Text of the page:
U.S. to Accept 10,000 Syrian Refugees in Next Fiscal Year

Washington, Sept. 10, 2015 (news.cn) — President Barack Obama has asked his administration to open the door to at least 10,000 Syrian refugees in the next fiscal year, the White House said Thursday.

The next fiscal year, or the fiscal year 2016, will start from Oct.1.

“The president has directed his team to scale up that number next year and he’s informed his team that he would like them to accept, at least make preparations to accept at least 10,000 Syrian refugees in the next fiscal year,” White House press secretary Josh Earnest told reporters.

The Obama administration has come under sharp criticism from refugee and immigrant advocates for a laggardly response and not doing enough to deal with the crisis caused by refugees escaping conflict in Syria and other countries.

When asked that U.S. is a lot larger than Britain but why it chooses to take in so smaller a number of refugees, Earnest answered by saying that “What it reflects is a significant scaling up of the commitment on the part of the United States to accept more Syrian refugees into this country.”

“I also think that this is what common sense tells us, that the solution here is to meet the most urgent, immediate need of Syrian refugee, is to make sure that we can provide basic medical care, basic shelter, basic food and water,” Earnest said. “The other thing that’s important to recognize…the top concern or the top priority when evaluating these kinds of policy options is the safety and security of the United States and our citizens.”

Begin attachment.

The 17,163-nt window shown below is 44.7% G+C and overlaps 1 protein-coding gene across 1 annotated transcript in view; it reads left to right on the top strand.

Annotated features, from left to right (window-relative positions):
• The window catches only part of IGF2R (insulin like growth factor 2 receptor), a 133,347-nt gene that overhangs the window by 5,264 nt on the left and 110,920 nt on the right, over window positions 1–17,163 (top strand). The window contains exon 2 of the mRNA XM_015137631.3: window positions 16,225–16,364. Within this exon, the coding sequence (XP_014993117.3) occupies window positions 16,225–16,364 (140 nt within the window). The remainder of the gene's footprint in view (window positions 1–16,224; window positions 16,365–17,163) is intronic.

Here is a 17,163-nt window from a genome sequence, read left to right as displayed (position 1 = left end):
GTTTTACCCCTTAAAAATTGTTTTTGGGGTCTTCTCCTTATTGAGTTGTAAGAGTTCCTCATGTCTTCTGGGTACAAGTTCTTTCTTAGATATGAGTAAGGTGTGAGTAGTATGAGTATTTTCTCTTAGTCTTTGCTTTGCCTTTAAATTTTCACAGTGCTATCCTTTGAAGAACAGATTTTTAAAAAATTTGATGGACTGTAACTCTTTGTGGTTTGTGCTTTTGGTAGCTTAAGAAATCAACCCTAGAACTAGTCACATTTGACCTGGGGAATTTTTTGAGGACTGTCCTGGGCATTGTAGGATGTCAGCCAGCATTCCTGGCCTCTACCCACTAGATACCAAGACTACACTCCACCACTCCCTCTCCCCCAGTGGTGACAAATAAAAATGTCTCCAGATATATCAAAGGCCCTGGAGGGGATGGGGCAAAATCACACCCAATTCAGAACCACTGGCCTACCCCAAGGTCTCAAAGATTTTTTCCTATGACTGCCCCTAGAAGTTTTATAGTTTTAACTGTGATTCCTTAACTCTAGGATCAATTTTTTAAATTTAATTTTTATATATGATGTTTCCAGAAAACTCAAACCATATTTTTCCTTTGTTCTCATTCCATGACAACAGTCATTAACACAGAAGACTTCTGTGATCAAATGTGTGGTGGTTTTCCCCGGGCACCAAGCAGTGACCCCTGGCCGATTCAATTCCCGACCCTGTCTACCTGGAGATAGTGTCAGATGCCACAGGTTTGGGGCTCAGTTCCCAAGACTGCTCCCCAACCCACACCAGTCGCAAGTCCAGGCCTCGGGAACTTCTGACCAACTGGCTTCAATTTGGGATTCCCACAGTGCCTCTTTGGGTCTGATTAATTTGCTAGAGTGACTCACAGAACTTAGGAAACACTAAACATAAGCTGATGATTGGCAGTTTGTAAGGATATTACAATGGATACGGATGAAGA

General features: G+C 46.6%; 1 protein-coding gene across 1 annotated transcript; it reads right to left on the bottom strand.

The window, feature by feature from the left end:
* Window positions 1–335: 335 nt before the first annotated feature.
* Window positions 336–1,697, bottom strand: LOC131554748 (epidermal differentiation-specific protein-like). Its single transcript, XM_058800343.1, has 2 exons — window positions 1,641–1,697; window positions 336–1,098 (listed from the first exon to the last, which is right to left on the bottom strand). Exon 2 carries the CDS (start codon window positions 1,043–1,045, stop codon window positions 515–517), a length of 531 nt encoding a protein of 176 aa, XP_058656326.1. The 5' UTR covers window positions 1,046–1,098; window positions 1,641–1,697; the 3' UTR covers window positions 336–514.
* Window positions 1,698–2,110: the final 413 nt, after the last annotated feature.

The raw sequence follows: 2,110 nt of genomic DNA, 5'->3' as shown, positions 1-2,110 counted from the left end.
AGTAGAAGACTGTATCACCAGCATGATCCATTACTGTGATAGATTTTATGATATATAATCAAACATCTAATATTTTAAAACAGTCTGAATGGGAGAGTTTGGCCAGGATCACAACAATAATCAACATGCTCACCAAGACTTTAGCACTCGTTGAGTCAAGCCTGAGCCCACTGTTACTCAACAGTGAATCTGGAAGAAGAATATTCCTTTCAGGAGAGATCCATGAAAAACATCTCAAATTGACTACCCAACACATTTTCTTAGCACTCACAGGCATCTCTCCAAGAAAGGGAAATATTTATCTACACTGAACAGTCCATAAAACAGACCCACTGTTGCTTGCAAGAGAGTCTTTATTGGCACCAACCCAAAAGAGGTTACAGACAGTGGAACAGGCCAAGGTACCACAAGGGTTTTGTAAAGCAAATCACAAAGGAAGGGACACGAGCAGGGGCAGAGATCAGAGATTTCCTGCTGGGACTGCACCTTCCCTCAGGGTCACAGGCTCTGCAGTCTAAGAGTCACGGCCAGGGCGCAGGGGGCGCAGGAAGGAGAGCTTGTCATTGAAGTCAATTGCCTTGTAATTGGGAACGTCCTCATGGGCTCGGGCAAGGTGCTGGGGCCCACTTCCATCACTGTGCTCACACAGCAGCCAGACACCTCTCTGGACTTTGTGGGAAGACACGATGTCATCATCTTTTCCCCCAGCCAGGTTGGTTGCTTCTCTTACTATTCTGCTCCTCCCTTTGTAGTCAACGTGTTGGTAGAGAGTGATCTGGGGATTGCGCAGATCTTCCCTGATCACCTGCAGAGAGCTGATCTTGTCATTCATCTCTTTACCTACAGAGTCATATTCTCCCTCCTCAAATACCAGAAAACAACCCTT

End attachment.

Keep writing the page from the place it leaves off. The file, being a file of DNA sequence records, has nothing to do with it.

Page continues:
Since the start of the Syrian war in 2011, the population of refugees from the country has totaled around 4 million,according to the United Nations data.

The United States has reportedly taken in 1,500 refugees so far. Refugee advocates and some members of Congress insist taking in an extra 10,000 refugees does not go far enough to address the humanitarian crisis caused by the war, which has caused a massive refugee influx into Europe.

The International Rescue Committee (IRC) criticized the U.S. response to the refugee crisis as “fumbling, feeble.”

IRC chief David Miliband said on NBC’s Meet the Press Sunday that the U.S. should take 65,000 of Syrian refugees “to maintain its leadership position in refugee resettlement.”

When asked Wednesday if the Obama administration felt responsible to share its European allies’ refugee burden, the White House spokesman Earnest did not answer it directly, but stressed instead that the U.S. has provided 4 billion U.S. dollars in humanitarian assistance with ongoing diplomatic work to resolve Syria’s conflict “peacefully.”